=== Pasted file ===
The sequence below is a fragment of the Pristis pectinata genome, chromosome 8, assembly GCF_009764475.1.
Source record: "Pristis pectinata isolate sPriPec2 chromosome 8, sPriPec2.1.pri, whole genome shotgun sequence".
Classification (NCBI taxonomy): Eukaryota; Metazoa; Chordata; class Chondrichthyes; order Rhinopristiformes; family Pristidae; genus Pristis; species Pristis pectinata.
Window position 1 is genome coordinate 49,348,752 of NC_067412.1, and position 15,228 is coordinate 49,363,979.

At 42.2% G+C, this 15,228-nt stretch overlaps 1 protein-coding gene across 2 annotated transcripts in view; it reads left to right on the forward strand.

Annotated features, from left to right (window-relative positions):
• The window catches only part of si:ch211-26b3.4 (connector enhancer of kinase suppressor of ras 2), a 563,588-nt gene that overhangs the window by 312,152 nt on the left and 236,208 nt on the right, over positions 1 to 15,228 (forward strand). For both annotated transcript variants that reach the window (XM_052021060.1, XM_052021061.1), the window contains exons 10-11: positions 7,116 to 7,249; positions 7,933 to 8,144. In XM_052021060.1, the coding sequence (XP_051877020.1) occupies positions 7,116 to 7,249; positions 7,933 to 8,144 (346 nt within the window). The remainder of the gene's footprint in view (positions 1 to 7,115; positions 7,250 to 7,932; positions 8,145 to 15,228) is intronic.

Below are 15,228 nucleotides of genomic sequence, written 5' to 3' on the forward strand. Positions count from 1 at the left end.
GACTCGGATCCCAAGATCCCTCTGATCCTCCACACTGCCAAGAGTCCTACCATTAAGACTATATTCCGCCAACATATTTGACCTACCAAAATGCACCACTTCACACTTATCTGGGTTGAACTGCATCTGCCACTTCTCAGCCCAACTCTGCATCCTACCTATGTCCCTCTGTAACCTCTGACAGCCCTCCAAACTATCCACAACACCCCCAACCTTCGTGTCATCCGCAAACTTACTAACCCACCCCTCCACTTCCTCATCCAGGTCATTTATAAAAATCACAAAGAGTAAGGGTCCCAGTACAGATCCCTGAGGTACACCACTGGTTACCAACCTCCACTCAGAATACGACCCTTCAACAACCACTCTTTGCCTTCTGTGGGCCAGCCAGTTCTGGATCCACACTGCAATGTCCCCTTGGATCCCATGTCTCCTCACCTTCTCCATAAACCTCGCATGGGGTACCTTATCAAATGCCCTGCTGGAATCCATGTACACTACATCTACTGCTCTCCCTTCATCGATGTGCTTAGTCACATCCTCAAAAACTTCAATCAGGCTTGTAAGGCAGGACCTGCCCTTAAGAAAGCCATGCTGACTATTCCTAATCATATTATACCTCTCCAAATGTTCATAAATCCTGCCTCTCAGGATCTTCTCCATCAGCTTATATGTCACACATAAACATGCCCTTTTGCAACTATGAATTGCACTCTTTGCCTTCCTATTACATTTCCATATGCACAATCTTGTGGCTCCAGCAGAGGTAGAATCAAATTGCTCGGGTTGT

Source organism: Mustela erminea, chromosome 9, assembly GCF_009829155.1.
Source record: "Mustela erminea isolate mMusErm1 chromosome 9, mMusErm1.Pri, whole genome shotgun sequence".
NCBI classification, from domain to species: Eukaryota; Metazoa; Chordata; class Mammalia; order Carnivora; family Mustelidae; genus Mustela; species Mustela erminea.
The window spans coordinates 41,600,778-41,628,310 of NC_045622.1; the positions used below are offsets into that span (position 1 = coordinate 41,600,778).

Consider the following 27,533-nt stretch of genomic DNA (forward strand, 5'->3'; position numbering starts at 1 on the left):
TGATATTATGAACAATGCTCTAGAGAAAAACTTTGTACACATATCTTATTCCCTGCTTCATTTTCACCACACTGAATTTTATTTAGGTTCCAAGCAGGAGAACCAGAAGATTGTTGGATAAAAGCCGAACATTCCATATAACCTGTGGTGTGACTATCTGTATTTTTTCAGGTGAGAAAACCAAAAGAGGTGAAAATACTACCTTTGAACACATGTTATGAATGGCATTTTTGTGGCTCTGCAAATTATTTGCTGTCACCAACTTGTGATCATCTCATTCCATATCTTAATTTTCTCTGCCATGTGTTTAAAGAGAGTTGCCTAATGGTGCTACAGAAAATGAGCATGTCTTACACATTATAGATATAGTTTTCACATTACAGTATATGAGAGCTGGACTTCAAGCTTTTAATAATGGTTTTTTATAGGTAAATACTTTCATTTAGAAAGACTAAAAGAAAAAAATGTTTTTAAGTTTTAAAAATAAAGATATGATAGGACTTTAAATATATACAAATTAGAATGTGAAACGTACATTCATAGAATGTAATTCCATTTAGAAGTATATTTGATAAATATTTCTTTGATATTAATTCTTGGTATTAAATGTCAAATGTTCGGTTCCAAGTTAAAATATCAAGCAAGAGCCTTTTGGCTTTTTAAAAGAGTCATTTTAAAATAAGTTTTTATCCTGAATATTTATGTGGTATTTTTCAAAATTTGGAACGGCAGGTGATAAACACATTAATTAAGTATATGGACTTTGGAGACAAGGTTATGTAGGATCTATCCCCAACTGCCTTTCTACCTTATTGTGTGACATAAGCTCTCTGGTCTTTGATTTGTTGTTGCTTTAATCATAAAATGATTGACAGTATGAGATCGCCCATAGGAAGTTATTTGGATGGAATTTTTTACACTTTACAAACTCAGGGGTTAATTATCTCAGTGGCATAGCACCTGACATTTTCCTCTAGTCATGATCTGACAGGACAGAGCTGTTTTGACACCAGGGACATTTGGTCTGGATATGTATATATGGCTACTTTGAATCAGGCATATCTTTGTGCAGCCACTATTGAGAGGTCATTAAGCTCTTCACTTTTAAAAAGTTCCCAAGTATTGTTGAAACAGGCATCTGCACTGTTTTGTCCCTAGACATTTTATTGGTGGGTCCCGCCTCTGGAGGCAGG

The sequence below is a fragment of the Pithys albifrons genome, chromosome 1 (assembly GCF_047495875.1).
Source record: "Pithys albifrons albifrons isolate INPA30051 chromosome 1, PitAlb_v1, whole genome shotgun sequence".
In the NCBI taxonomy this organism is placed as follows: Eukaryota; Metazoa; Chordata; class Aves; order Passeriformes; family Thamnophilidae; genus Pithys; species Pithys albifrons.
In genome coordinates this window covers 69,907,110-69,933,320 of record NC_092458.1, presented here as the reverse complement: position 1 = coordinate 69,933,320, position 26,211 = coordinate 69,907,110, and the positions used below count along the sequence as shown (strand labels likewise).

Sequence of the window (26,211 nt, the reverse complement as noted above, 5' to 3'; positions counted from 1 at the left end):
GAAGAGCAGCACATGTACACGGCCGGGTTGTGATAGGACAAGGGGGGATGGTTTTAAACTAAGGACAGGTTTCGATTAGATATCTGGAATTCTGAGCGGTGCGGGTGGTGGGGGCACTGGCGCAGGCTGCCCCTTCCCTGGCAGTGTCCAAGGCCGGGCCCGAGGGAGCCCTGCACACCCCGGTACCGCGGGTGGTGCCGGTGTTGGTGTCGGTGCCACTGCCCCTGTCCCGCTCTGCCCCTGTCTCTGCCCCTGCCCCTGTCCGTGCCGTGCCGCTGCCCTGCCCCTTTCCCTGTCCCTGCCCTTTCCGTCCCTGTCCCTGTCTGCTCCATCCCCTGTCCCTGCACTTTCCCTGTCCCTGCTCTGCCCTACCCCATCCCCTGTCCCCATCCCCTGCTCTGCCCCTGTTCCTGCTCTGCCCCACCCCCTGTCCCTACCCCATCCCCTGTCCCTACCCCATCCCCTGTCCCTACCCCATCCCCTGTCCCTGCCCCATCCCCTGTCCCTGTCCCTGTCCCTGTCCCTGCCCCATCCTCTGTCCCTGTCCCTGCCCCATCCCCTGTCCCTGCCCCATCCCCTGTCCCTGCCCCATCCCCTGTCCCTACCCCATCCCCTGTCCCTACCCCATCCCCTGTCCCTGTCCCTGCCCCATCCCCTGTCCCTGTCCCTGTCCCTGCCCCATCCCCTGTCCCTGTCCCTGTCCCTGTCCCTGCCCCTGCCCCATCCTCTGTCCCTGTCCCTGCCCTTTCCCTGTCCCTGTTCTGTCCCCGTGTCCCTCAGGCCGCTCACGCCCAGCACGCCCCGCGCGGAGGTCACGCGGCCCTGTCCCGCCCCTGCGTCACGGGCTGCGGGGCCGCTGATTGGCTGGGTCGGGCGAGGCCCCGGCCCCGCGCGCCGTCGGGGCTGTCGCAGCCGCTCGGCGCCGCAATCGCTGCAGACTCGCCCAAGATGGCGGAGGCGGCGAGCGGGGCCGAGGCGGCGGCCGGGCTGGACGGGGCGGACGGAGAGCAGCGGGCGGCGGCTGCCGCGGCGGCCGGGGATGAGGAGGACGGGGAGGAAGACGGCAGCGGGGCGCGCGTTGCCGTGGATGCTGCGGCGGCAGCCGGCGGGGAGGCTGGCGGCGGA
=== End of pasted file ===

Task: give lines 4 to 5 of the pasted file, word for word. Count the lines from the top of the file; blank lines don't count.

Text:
Window position 1 is genome coordinate 49,348,752 of NC_067412.1, and position 15,228 is coordinate 49,363,979.

At 42.2% G+C, this 15,228-nt stretch overlaps 1 protein-coding gene across 2 annotated transcripts in view; it reads left to right on the forward strand.